By Ray Stern
By Ray Stern
By New Times
By Amy Silverman
By Stephen Lemons
By Stephen Lemons
By Monica Alonzo
By Chris Parker
For example, Kim Sue Lia Perkes, who was becoming more and more aggressive toward Sumitomo as she began to see the truth, was terminated. Kerry Fehr Snyder, the "cooperative" reporter who went to Japan to write a patronizing article about how wonderful Sumitomo is, was kept.
Laurie Roberts, a columnist for the Community section, had been writing "in your face" articles about development. No more! Now she is anticitizen, pro-Scottsdale airport, pro-ice rink. She also took to task citizens for voicing their opposition. That's because, in my opinion, she was undoubtedly threatened with the loss of her job unless she joined the establishment.
Now, unfortunately, the Arizona Republic will be "reporting" only what its management wants the public to read. It's sad and a tragedy that the publishers think we are all too dumb to know what really happened.
Thanks, New Times, for the stories Tony Ortega and John Mecklin wrote about Sheriff Joe Arpaio. These stories are what really got me outraged about the injustice in Arpaio's jails. They led me to do more research and write my own column so that more students will be aware of what Arpaio is doing.
On February 4, the staff of the Roundup, my high school newspaper, went to a high school press conference with Sheriff Arpaio. He told us how much he respects the press and journalists like us. During the question period of the conference, I asked him many questions about the injustice I have read about. I questioned him about Scott Norberg, Richard Post and the Department of Justice's report about his jails. He told me that I shouldn't believe what I read, especially from New Times. I was appalled by his hypocrisy and disrespect for journalism. After the conference, many reporters questioned me, and Arpaio's responses to me were published.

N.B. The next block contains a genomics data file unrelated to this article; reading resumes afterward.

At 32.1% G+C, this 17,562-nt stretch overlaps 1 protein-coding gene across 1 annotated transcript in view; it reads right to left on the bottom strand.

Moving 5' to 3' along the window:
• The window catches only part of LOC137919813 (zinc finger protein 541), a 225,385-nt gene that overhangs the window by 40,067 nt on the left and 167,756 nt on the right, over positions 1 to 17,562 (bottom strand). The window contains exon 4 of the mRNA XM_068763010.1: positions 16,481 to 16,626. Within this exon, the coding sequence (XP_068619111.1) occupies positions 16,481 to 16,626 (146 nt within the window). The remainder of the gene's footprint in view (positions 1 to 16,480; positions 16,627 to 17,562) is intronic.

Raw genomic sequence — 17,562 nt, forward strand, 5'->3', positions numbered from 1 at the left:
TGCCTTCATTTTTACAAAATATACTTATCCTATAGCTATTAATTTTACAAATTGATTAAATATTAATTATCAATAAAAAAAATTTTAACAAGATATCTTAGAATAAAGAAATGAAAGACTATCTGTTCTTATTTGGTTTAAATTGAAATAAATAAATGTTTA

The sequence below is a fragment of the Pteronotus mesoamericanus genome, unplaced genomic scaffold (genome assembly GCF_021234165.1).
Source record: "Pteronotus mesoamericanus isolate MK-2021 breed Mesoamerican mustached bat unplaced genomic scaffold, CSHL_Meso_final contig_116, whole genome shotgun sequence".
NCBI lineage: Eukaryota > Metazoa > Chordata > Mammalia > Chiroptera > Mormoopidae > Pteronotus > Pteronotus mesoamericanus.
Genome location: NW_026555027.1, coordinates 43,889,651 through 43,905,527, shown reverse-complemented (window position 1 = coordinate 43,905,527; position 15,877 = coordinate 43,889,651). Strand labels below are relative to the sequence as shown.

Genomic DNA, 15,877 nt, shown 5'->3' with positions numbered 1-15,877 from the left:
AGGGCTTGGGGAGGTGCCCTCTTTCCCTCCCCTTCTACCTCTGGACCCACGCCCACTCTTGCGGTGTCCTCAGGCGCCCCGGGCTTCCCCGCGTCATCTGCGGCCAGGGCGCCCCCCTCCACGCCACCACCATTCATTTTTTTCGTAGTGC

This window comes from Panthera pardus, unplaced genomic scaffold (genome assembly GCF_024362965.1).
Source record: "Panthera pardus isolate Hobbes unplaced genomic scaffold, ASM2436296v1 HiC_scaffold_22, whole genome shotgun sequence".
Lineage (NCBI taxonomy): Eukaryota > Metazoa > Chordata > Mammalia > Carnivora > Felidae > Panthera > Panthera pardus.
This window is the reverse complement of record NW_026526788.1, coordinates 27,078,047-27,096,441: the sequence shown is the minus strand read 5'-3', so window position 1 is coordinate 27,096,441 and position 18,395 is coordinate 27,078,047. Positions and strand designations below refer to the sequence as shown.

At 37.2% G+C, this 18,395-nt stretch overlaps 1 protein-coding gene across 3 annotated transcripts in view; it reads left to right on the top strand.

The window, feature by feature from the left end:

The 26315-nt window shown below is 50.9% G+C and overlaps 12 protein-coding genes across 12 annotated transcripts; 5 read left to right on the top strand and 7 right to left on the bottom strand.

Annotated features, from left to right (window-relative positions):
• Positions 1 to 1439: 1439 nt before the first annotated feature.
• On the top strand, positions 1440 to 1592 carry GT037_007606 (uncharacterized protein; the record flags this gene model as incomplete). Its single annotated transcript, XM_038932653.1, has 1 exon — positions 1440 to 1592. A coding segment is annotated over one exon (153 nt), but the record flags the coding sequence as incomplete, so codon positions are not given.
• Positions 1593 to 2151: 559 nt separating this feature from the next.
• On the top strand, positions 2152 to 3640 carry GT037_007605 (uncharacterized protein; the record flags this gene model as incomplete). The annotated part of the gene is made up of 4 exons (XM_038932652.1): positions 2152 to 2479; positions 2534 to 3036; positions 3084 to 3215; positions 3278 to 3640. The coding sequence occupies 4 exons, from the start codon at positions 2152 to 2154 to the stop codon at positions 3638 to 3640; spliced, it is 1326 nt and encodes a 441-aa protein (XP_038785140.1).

Through the course of my research, I have become very concerned about the injustice that is happening in Arpaio's jails. I am glad that I could let others know about this through my writing; however, I'd also like to do something more about it. I am a member of Amnesty International at my high school and would like to get our organization involved in stopping these human-rights abuses. In John Mecklin's column "Barbarism As a Public Relations Strategy" (December 5, 1996), he interviewed William Schulz of Amnesty International and I would like to know what they have done about this abuse since, and what we can do to help.
Editor's note: A copy of your letter has been faxed to Amnesty International USA. We'll let you know if there is a response.
Thanks to Terry Greene Sterling for her positive and thoughtful article about my friend Dr. Joseph Parham ("Joe Parham Stands Up," February 6).
Like many of Parham's friends I am sure, I learned of his problems from this article. In seeking ways to always be of help to others, it is characteristic of Parham not to burden any of his friends with his troubles.
Parham has been an invaluable asset to our community; he has worked diligently for many years helping street kids and gang members in a city that is just beginning to recognize the scope of its own problem in that area. We are a city that places a strong emphasis on the family and I know Parham truly wants every child to have the security, self-confidence and chance for success that family support brings, even if he has had to step in and fill the role of parental figures himself.
While none of us is perfect and the years tend to slow all of us, of one thing I am certain: Joe Parham's mind is as sharp as a tack, and of his heart I know of no one with one bigger. He is a fighter and will come out on top of this, and his friends will all be there to help him. Let me just say that his friends are a very large group, and I am privileged to be counted among them.
Councilwoman Joan Payne
I read Amy Silverman's article about June Thomson abandoning her cat ("Anchor's Away, Cat's a Stray," February 6). Slow news week, huh?
Dennis Noel Farmer